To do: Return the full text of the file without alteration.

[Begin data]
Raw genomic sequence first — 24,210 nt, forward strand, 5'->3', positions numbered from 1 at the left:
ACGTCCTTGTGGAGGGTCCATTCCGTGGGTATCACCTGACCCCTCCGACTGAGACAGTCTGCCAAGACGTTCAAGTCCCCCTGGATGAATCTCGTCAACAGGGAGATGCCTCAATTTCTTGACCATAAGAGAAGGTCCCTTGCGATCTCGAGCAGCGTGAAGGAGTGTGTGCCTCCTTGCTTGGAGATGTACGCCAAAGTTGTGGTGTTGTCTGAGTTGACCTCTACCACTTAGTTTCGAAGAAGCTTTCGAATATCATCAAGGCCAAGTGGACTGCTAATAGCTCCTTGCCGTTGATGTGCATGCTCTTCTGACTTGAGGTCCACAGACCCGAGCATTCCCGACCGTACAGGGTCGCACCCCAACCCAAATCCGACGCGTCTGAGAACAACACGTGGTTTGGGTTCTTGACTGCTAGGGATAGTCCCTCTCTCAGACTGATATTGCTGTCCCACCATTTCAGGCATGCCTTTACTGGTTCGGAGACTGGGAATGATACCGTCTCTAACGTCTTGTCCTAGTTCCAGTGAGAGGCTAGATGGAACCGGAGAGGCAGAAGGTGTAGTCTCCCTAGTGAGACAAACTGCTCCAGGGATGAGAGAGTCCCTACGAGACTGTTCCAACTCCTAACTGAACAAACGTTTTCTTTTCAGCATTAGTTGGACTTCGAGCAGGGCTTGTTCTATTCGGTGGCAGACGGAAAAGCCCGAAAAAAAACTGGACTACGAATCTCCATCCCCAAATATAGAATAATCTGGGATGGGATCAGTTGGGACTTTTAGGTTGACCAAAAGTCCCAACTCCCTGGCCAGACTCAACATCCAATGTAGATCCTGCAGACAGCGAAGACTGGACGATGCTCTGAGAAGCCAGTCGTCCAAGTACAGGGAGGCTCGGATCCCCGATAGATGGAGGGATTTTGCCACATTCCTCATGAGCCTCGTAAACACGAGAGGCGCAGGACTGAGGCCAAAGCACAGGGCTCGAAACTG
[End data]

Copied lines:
Raw genomic sequence first — 24,210 nt, forward strand, 5'->3', positions numbered from 1 at the left:
ACGTCCTTGTGGAGGGTCCATTCCGTGGGTATCACCTGACCCCTCCGACTGAGACAGTCTGCCAAGACGTTCAAGTCCCCCTGGATGAATCTCGTCAACAGGGAGATGCCTCAATTTCTTGACCATAAGAGAAGGTCCCTTGCGATCTCGAGCAGCGTGAAGGAGTGTGTGCCTCCTTGCTTGGAGATGTACGCCAAAGTTGTGGTGTTGTCTGAGTTGACCTCTACCACTTAGTTTCGAAGAAGCTTTCGAATATCATCAAGGCCAAGTGGACTGCTAATAGCTCCTTGCCGTTGATGTGCATGCTCTTCTGACTTGAGGTCCACAGACCCGAGCATTCCCGACCGTACAGGGTCGCACCCCAACCCAAATCCGACGCGTCTGAGAACAACACGTGGTTTGGGTTCTTGACTGCTAGGGATAGTCCCTCTCTCAGACTGATATTGCTGTCCCACCATTTCAGGCATGCCTTTACTGGTTCGGAGACTGGGAATGATACCGTCTCTAACGTCTTGTCCTAGTTCCAGTGAGAGGCTAGATGGAACCGGAGAGGCAGAAGGTGTAGTCTCCCTAGTGAGACAAACTGCTCCAGGGATGAGAGAGTCCCTACGAGACTGTTCCAACTCCTAACTGAACAAACGTTTTCTTTTCAGCATTAGTTGGACTTCGAGCAGGGCTTGTTCTATTCGGTGGCAGACGGAAAAGCCCGAAAAAAAACTGGACTACGAATCTCCATCCCCAAATATAGAATAATCTGGGATGGGATCAGTTGGGACTTTTAGGTTGACCAAAAGTCCCAACTCCCTGGCCAGACTCAACATCCAATGTAGATCCTGCAGACAGCGAAGACTGGACGATGCTCTGAGAAGCCAGTCGTCCAAGTACAGGGAGGCTCGGATCCCCGATAGATGGAGGGATTTTGCCACATTCCTCATGAGCCTCGTAAACACGAGAGGCGCAGGACTGAGGCCAAAGCACAGGGCTCGAAACTG